Most of us were taught as kids that ‘practice makes perfect’. However, there is a downside to this commonly held belief.
“This whole idea of practice makes perfect: no, it doesn't. Practice makes permanent,” explains management trainer Guy Williams of The Training Guys.
“You practice the wrong stuff, you get really, really, good at it. You've got some managers that have been practicing the wrong stuff for years and years, and they've perfected the art of doing the wrong stuff!”
For anyone running a business and/or managing a team, this can easily be amplified as you potentially have all of your employees becoming well versed in operating in a counter-productive way.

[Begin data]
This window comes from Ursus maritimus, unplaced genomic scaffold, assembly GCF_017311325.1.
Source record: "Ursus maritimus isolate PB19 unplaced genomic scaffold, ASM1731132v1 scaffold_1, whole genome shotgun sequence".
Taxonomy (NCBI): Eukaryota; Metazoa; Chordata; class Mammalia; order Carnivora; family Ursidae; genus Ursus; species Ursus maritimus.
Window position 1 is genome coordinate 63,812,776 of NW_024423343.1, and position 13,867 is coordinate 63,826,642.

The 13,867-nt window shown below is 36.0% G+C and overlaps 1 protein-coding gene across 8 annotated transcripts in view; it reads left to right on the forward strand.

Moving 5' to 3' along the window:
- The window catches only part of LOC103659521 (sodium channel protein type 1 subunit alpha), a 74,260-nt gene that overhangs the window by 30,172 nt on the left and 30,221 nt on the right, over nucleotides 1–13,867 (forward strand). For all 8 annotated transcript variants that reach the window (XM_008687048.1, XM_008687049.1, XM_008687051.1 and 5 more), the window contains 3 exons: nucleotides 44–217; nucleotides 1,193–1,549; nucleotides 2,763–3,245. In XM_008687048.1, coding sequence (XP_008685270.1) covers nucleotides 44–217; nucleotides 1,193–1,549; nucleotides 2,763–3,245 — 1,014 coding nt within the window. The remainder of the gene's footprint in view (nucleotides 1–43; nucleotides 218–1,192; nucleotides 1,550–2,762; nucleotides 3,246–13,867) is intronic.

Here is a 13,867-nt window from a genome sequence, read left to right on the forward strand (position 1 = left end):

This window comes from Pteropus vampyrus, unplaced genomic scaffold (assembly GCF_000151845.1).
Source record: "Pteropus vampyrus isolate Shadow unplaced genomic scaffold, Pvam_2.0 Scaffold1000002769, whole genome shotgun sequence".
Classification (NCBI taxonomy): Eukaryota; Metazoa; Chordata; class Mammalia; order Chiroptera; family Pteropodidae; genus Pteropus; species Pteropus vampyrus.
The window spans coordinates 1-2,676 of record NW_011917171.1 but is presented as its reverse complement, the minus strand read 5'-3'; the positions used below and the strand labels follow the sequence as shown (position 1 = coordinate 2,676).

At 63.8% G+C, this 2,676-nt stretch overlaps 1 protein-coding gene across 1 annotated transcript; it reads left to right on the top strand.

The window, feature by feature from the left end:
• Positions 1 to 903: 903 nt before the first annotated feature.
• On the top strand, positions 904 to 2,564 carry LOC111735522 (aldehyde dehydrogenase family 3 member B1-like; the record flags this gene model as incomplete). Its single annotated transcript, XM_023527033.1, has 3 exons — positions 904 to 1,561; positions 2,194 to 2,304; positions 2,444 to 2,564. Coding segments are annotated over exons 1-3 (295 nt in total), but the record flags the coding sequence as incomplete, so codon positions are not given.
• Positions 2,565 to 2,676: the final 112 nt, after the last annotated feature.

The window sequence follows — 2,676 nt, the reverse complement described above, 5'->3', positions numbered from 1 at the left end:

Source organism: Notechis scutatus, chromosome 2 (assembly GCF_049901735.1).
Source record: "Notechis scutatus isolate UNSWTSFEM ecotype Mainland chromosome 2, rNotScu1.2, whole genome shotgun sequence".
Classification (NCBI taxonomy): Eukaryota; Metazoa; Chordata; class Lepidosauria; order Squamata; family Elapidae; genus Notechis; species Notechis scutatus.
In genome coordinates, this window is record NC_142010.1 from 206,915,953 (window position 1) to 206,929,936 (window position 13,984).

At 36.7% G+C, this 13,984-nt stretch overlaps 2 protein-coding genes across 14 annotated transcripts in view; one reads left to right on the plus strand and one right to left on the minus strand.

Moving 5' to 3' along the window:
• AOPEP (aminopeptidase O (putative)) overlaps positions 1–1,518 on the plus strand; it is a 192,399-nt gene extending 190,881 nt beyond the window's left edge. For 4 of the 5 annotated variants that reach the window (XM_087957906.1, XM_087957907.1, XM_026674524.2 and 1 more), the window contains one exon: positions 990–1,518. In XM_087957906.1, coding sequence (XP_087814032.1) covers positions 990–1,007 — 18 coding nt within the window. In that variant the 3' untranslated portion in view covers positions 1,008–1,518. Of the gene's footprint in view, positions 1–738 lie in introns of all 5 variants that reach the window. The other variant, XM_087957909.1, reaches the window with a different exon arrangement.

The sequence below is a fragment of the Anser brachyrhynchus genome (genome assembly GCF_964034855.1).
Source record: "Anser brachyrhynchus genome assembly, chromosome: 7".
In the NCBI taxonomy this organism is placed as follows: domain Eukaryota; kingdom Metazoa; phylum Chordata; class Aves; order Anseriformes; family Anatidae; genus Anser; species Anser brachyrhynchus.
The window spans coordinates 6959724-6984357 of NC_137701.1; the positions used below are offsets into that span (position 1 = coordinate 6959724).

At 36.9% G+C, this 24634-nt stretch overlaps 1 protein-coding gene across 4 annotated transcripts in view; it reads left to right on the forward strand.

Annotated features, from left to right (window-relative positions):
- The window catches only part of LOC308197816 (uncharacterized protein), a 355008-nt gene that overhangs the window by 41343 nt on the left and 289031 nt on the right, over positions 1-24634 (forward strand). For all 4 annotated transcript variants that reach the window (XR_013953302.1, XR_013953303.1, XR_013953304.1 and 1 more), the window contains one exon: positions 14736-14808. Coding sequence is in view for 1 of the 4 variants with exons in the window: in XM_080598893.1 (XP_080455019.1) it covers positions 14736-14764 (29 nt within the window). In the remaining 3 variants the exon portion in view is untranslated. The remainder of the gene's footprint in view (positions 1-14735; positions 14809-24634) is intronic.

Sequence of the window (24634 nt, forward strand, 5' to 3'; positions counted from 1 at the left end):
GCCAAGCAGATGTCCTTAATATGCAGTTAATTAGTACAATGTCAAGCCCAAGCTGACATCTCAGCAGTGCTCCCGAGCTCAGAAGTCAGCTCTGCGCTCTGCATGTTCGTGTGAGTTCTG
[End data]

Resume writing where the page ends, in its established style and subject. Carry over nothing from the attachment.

As such, Guy urges everyone in business to scrap the annual performance review, at least, as the sole form of evaluating employee performance.
“The annual performance review is marginally better than nothing. I mean, if you're managing me… and I'm not quite doing the right thing, and it can wait 12 months before you tell me, it can't be that bloody serious to be honest,” he points out.
“If I did something fabulous on the first of January, and I don't hear about it until we sit down on the 31st of December, I've probably forgotten about it [or become ingrained in my methods].”
Adam Zuchetti is the editor of My Business, and has steered the publication’s editorial direction since early 2016.